Publications by authors named "Karen L Atkin"

3 Publications

  • Page 1 of 1

Neonatal presentation of PHACE syndrome.

BMJ Case Rep 2021 Jul 12;14(7). Epub 2021 Jul 12.

Department of Neonatal Medicine, The Royal Children's Hospital, Melbourne, Victoria, Australia.

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July 2021

Incidence of clinically silent malrotation detected on barium swallow examination in children.

J Med Imaging Radiat Oncol 2014 3;58(3):298-302. Epub 2013 Dec 3.

Department of Medical Imaging, Royal Children's Hospital, Melbourne, Victoria, Australia.

Introduction: Duodenojejunal flexure (DJF) orientation is often examined routinely during contrast swallow studies, including those performed for purely oesophageal queries. We examine the radiation burden and the incidence of malrotation in patients undergoing contrast swallow, without clinical suspicion for malrotation.

Methods: Two hundred eighteen consecutive contrast swallow studies were reviewed. Patients whose history may potentially suggest malrotation were identified (n = 90), and remaining children were grouped based on whether DJF was examined (Group 1; n = 88) or not (Group 2; n = 40). Data extracted include demographics, radiographic parameters (dosage, screening time, number of images obtained) and examination findings. Outcome measures comprised: (i) prevalence of clinically incidental malrotation; and (ii) influence of additional evaluation of DJF on patient dosage (mean ± SEM).

Results: Malrotation was identified in 2 of 90 patients (2.2%) examined with clinical indications for possible malrotation, but none in Group 1 (13% already had normal DJF confirmed on previous examinations). Groups 1 and 2 were comparable with respect to age and gender (P = ns). Additional evaluation of DJF (Group 1) meant that 54% more images were acquired (48.5 ± 2.9 vs. 31.4 ± 3.4 images in group 2; P = 0.0002) and 24.9% increased screening time (130.8 ± 9.3 vs. 104.7 ± 13.0 seconds in group 2; P = 0.089), resulting in 32.6% increased patient dosage (1.36 ± 0.21 vs. 1.02 ± 0.16 microGym(2) /kg in group 2; P = 0.19).

Conclusions: This study highlights the increased radiation exposures involved with routine screening for DJF position in those patients without clinical suspicion of malrotation, and raises questions about the validity of this practice; however, further research is needed.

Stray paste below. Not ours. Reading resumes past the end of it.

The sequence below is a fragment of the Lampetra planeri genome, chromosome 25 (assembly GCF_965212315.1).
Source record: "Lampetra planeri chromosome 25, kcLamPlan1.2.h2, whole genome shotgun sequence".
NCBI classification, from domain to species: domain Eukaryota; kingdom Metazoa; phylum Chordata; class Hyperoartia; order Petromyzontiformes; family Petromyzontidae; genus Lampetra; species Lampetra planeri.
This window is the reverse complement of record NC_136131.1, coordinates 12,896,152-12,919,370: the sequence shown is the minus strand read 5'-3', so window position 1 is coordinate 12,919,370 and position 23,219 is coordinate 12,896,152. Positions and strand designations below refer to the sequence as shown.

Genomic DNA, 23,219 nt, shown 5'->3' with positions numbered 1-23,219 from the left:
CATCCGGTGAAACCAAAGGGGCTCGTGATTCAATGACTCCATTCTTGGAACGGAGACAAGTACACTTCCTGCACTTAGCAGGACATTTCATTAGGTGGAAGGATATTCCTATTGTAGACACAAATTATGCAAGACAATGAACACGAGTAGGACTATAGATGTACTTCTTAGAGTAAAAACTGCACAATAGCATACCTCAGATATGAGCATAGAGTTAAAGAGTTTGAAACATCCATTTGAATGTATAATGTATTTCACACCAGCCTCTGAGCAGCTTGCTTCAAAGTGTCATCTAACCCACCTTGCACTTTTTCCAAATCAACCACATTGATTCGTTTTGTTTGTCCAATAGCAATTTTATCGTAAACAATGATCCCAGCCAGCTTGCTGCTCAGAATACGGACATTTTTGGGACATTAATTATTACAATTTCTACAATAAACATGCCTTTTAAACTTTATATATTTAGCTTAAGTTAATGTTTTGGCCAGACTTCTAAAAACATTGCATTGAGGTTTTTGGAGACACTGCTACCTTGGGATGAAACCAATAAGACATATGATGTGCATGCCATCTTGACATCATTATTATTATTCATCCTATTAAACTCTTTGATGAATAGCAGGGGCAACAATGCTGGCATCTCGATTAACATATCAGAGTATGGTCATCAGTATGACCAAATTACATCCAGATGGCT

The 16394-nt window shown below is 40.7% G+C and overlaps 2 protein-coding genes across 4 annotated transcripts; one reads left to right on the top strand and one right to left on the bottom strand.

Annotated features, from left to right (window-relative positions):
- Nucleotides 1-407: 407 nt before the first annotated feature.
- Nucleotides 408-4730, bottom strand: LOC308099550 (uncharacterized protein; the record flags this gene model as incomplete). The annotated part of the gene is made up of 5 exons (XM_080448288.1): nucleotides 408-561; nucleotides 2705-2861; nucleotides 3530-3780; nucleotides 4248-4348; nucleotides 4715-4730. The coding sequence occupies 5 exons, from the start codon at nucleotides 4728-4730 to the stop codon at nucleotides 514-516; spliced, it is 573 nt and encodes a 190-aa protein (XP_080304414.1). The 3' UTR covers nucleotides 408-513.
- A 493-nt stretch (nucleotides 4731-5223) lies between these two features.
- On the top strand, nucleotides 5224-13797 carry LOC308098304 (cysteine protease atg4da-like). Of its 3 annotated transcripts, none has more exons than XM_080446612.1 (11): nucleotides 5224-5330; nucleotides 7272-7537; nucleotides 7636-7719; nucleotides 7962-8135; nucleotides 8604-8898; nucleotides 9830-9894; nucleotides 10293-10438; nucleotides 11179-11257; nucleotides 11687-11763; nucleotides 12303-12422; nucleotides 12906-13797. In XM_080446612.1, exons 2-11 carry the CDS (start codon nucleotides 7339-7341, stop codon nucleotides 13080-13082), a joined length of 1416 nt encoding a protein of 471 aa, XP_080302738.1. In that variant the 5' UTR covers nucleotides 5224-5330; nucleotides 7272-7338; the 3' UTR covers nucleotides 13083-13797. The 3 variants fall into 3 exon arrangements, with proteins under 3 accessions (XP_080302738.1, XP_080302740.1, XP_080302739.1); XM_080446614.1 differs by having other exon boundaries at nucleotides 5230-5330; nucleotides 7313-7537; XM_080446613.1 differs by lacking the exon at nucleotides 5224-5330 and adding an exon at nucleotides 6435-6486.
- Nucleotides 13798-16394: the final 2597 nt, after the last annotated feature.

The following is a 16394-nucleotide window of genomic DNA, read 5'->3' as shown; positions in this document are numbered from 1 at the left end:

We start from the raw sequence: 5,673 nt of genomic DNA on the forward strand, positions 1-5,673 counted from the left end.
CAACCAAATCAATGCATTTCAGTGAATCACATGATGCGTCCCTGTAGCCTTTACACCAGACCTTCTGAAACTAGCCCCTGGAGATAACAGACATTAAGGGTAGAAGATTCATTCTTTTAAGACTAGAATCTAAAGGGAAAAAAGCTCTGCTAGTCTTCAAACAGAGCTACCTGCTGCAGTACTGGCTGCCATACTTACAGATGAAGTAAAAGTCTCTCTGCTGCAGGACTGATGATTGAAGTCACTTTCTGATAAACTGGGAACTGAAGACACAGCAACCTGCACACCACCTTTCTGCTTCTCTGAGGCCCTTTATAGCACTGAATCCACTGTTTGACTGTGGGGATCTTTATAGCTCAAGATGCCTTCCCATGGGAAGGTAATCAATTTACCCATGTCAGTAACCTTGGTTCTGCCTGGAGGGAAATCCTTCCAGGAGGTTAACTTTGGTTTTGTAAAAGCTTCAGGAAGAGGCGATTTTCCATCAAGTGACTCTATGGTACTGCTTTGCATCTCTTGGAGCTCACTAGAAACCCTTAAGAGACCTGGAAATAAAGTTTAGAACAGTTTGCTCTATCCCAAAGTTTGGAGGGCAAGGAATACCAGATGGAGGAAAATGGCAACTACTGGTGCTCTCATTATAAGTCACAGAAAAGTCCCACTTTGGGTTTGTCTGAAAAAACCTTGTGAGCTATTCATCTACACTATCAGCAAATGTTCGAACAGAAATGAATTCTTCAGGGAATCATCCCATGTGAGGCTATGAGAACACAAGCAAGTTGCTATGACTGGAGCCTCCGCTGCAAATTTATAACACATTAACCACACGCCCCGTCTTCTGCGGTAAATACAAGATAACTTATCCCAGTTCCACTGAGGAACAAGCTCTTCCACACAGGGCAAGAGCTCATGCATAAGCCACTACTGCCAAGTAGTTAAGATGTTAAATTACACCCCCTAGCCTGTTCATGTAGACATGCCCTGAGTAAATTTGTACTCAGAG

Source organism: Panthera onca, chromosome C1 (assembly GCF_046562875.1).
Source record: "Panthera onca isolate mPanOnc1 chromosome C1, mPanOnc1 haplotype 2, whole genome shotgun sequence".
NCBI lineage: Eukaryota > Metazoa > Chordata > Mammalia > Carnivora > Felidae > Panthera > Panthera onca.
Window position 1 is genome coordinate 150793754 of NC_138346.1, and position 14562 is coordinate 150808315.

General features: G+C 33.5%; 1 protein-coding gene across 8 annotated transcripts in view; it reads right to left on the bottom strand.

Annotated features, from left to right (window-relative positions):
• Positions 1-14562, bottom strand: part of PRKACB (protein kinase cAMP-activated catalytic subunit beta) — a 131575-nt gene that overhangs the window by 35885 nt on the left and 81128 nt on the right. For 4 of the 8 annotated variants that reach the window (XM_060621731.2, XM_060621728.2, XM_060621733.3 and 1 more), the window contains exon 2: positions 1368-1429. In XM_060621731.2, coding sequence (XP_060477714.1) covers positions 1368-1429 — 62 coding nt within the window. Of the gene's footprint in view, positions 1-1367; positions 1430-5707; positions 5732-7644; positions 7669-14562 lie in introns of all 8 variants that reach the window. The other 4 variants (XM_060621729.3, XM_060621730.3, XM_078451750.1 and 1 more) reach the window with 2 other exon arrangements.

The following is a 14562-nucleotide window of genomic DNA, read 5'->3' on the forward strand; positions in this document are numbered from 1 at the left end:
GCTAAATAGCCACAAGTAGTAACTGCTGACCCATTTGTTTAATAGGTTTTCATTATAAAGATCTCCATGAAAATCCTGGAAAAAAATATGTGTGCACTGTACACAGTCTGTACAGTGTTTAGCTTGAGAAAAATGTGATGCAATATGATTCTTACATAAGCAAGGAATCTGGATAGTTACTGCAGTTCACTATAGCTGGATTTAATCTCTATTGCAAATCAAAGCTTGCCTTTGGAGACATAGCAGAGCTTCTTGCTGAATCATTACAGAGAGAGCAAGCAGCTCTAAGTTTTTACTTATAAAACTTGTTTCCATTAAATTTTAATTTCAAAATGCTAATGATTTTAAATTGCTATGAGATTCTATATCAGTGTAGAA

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April 2015

The role of whole-body MRI in pediatric oncology.

J Pediatr Hematol Oncol 2014 Jul;36(5):342-52

*Department of Diagnostic Imaging, Monash Children's Hospital, Monash Health ‡Department of Medicine, Monash University, Clayton †Department of Medical Imaging, The Royal Children's Hospital, Melbourne, Parkville, Victoria, Australia.

Pediatric whole-body (WB) magnetic resonance imaging (MRI) is an established technique that, with improved accessibility and advances in technology, is being used with increasing frequency for a wide variety of applications. The advantages of WB MRI (over other imaging modalities), particularly its lack of ionizing radiation (of particular concern in pediatric imaging due to children's increased sensitivity to ionizing radiation) and the ability of MRI to image the bone marrow, solid organs, and soft tissues with superior soft-tissue contrast resolution to other techniques, promise that WB MRI has great potential in conditions that are diffuse or multifocal. There is particular interest in its role in the field of pediatric oncology (eg, lymphoma, neuroblastoma, sarcoma, and Langerhans cell histiocytosis). The main disadvantages of WB MRI are its relatively long scanning times, artifacts from motion (requiring patient cooperation or general anesthesia), and limited specificity. However, advances in hardware and imaging techniques, including additional sequences (out-of-phase imaging, diffusion-weighted imaging, and contrast enhancement) are reducing the impact of some of these challenges.
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July 2014